This plan also follows a popular Christian method of reading through all 66 books of the Tanakh and Apostolic Writings (New Testament) every year.  All of the Tanakh, from Joshua to Malachi, as well as the Apostolic Writings from Matthew to Revelation, appear as daily portions along with the Torah and Haftarah readings.  There is no intentional connection of these readings with the Torah portions, just a straightforward presentation of each book in the order they appear in the Christian canon.

If you are in search of an organized approach to the Word of God, maybe this can help.  Whatever you do, please do get into the Word so that it can get into you!

If you are in search of an organized approach to the Word of God, maybe this can help.  Whatever you do, please do get into the Word so that it can get into you!

Please click here to download the Bible reading plan:  TBF Bible Readings 5778 (PDF)


© Albert J. McCarn and The Barking Fox Blog, 2014-2018.  Permission to use and/or duplicate original material on The Barking Fox Blog is granted, provided that full and clear credit is given to Albert J. McCarn and The Barking Fox Blog with appropriate and specific direction to the original content.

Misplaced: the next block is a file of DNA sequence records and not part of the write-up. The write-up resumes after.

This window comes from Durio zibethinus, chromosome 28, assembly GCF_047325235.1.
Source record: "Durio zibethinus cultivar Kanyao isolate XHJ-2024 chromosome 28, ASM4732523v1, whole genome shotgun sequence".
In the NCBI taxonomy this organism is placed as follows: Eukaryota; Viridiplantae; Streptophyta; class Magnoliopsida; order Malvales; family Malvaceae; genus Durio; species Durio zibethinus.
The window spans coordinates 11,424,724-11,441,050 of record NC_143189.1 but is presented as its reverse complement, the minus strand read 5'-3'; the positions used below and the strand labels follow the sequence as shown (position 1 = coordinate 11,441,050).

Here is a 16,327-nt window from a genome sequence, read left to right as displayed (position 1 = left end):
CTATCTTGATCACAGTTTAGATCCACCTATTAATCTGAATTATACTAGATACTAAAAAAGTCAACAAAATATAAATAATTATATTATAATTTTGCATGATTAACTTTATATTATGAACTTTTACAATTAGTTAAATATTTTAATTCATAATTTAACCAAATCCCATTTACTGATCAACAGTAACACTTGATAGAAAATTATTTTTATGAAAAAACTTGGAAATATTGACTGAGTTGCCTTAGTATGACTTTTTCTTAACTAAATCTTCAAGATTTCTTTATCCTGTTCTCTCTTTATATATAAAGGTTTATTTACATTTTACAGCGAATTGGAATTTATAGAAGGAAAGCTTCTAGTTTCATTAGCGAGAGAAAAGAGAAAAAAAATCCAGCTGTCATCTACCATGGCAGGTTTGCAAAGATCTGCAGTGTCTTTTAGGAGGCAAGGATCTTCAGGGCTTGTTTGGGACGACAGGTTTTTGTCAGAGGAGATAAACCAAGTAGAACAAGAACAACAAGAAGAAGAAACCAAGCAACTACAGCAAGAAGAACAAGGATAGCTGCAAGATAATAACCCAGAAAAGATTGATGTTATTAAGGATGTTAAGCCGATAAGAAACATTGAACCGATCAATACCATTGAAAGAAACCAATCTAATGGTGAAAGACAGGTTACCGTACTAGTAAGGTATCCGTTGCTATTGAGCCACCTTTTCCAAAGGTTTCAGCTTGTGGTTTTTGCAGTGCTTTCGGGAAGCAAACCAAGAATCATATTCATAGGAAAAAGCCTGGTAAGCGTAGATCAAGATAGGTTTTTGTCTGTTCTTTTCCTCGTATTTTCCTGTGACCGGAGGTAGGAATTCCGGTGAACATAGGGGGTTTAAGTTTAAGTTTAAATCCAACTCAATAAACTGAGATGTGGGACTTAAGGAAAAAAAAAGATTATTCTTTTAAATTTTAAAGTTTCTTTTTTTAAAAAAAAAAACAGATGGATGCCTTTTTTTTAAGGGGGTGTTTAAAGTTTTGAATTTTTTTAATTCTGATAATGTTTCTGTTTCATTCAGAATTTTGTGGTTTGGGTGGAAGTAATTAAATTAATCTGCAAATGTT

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The Cure For Disunity In The House Of Israel – Kimberly Rogers

Recently The Barking Fox posted a series on “The Jerusalem Debate”, which exhorted followers of Messiah Yeshua to consider seriously the commandment to go up to Jerusalem three times a year for the Feasts of YHVH (Passover/Pesach, Pentecost/Shavuot, and Tabernacles/Sukkot).  This is not the first word on the subject, and certainly not the last.  Several months ago Kimberly Rogers of BeastWatch News  released a short video commentary about this question.  In it she suggests that the division within the House of Israel/Joseph/Ephraim and between Joseph and Judah can only be healed when we all begin to go up to Jerusalem, regardless whether there is a Temple there or not.  Watch this video and judge for yourselves:

If you will be in Jerusalem for Pesach this year, consider coming early to hear Kimberly at the Reconciliation of Israel conference – Pesach17 on March 28, 2017.  The purpose of the conference is to consider how rebuilding the Temple can be an impetus between the two Houses for reconciliation.